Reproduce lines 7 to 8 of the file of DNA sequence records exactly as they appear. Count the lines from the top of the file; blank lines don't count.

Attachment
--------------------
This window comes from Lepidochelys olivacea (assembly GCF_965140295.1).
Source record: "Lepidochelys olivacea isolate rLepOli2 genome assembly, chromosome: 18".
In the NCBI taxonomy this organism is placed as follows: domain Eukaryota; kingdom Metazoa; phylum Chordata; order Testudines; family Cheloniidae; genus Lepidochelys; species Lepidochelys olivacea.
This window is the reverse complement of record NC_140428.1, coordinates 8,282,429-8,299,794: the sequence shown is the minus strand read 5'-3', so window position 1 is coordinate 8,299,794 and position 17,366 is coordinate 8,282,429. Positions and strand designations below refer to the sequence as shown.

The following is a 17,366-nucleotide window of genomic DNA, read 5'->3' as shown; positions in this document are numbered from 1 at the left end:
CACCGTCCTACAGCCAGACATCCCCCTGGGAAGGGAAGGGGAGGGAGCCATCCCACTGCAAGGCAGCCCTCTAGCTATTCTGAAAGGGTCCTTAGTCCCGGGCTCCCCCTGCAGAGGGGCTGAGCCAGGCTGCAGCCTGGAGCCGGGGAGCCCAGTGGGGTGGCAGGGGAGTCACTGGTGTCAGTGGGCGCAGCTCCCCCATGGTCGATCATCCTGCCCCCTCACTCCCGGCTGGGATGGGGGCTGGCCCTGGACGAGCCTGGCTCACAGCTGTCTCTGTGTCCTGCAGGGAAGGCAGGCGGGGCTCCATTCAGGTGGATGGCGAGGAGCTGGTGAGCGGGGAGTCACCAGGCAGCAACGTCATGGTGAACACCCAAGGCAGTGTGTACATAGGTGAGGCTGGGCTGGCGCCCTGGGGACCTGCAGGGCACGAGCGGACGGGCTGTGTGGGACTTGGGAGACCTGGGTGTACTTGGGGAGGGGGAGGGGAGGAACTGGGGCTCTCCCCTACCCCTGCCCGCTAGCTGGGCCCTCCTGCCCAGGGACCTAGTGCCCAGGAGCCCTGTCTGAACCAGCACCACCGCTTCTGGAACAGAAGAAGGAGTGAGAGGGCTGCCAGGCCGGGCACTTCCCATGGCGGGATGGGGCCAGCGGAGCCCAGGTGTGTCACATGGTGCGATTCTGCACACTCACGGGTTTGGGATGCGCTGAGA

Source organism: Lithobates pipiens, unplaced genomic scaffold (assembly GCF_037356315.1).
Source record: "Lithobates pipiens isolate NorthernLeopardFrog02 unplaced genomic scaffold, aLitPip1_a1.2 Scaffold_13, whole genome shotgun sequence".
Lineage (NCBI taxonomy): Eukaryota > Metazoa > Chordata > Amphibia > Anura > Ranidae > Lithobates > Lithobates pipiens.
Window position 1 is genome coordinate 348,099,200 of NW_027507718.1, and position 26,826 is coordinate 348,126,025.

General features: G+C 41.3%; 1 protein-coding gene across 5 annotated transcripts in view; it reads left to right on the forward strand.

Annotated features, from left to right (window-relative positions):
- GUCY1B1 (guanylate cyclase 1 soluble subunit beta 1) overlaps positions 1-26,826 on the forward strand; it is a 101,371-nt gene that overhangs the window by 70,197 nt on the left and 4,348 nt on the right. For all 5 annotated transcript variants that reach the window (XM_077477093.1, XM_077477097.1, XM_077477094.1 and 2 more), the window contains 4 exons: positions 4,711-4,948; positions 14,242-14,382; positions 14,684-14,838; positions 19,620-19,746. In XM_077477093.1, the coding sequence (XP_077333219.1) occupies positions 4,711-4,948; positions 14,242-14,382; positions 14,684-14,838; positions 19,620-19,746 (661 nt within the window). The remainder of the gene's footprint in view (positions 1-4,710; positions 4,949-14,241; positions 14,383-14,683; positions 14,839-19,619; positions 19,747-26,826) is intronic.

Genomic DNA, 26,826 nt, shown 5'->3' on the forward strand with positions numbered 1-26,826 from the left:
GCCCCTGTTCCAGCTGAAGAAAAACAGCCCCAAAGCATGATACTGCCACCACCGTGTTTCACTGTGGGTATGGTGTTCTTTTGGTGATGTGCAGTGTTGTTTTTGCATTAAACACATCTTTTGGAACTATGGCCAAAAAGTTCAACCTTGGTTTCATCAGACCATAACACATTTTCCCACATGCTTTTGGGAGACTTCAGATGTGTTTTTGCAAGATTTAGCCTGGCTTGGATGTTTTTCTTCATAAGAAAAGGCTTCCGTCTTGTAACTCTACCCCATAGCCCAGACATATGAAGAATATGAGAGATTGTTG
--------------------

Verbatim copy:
Source organism: Lithobates pipiens, unplaced genomic scaffold (assembly GCF_037356315.1).
Source record: "Lithobates pipiens isolate NorthernLeopardFrog02 unplaced genomic scaffold, aLitPip1_a1.2 Scaffold_13, whole genome shotgun sequence".